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News headings from LabourStart


Subbies left high and dry as companies close down

« Back to News Articles Subbies left high and dry as companies close down

Law firm Slater and Gordon is urging truckies, particularly sub-contractor drivers, to be aware of being owed money by companies which are on the verge of insolvency, after a number of TWU members have been left tens of thousands of dollars in debt.

Slater and Gordon commercial lawyer Rachel Cosentino said there were real concerns for vulnerable subcontractor drivers who were owed money by principal contractors who went into liquidation.

“Unlike employees, subcontractors are not protected from a company’s insolvency and it’s devastating to be left high and dry when a business which owes you money goes under,” she said.

“I’ve seen cases where sub-contractors buy a truck being sold by a haulage company for example, but that company goes into liquidation before ownership is transferred. This means the subbie doesn’t technically own the truck and has to line-up with other creditors to get his money back.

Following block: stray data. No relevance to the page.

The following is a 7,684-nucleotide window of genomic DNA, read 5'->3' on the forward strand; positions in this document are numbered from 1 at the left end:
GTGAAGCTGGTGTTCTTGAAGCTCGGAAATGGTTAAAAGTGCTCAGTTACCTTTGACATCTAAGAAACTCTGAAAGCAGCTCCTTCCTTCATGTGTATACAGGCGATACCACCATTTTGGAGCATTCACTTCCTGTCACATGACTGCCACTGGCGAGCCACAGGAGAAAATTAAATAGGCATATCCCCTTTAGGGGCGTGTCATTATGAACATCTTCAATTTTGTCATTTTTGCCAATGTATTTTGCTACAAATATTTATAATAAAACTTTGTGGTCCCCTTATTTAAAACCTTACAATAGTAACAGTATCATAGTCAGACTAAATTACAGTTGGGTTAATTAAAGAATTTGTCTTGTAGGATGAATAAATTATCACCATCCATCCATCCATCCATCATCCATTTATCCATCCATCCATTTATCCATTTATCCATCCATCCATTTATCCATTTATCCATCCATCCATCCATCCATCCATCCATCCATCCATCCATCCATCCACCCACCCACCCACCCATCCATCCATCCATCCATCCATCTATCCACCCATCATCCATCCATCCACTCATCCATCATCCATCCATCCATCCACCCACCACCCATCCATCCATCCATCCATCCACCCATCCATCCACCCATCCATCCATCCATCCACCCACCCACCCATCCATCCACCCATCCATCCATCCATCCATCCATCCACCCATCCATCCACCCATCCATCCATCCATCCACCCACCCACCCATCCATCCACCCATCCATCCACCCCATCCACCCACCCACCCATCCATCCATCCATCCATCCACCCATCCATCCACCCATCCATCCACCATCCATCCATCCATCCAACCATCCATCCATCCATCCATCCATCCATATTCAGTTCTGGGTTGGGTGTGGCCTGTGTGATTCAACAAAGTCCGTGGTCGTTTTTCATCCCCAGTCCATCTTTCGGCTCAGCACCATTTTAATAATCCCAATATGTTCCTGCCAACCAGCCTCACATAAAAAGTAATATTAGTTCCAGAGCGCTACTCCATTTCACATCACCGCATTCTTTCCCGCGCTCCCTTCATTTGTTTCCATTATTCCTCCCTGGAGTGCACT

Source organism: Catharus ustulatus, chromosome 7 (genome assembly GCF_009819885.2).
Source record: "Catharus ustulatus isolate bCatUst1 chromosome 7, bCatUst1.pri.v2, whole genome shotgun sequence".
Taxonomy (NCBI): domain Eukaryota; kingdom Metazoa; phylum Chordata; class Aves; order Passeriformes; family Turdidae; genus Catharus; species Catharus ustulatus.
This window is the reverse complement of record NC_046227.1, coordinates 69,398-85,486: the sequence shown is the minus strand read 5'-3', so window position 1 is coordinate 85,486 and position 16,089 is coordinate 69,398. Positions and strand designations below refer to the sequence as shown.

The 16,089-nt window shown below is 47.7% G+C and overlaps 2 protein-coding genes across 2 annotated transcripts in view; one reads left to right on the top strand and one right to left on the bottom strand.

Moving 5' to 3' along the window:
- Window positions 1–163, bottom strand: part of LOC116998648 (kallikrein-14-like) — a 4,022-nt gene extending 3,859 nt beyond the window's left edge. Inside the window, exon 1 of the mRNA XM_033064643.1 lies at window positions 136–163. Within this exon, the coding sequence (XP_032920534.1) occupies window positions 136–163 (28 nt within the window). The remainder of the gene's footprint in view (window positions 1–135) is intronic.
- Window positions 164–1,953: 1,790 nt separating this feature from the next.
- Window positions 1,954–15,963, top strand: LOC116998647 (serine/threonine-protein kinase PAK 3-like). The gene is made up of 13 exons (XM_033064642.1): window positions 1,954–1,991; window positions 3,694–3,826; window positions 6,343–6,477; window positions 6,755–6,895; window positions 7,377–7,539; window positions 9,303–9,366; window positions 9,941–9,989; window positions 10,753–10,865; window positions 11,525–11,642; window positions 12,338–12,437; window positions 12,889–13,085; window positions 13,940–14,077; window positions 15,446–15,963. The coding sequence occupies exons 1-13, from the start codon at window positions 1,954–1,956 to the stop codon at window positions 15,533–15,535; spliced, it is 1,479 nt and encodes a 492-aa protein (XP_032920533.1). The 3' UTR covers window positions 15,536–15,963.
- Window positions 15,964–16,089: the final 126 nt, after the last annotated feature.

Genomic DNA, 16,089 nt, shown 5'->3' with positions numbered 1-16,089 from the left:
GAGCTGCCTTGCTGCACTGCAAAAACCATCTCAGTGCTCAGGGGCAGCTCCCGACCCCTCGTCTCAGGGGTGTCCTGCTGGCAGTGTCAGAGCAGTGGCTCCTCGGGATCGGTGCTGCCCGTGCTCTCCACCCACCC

“When a company goes into liquidation there is very little that unsecured creditors can do if they are left out of pocket, other than putting in their proof of debt with the liquidator and waiting in line for a long time while the liquidator collects in all the assets.

“The liquidator also has broad powers to claw back ‘preferential payments’ made to any parties in the six months prior to the liquidation if the company was insolvent at the time of the payments.”

Ms Cosentino said there were important steps subcontractors could take to minimise the risks.

“Subcontractors can get directors to personally guarantee payments under a written subcontractor agreement.

“Subcontractors can also register any interest in purchased or hired vehicles on the Personal Property Securities Register.

“Acting on early warning signs such as late payments and broken promises by terminating the subcontract agreement for breach is also an important option.

“Obviously, the viability of this course depends on the opportunities for other work, but often subcontractors will be better off not working at all, than working and incurring expense for no pay.”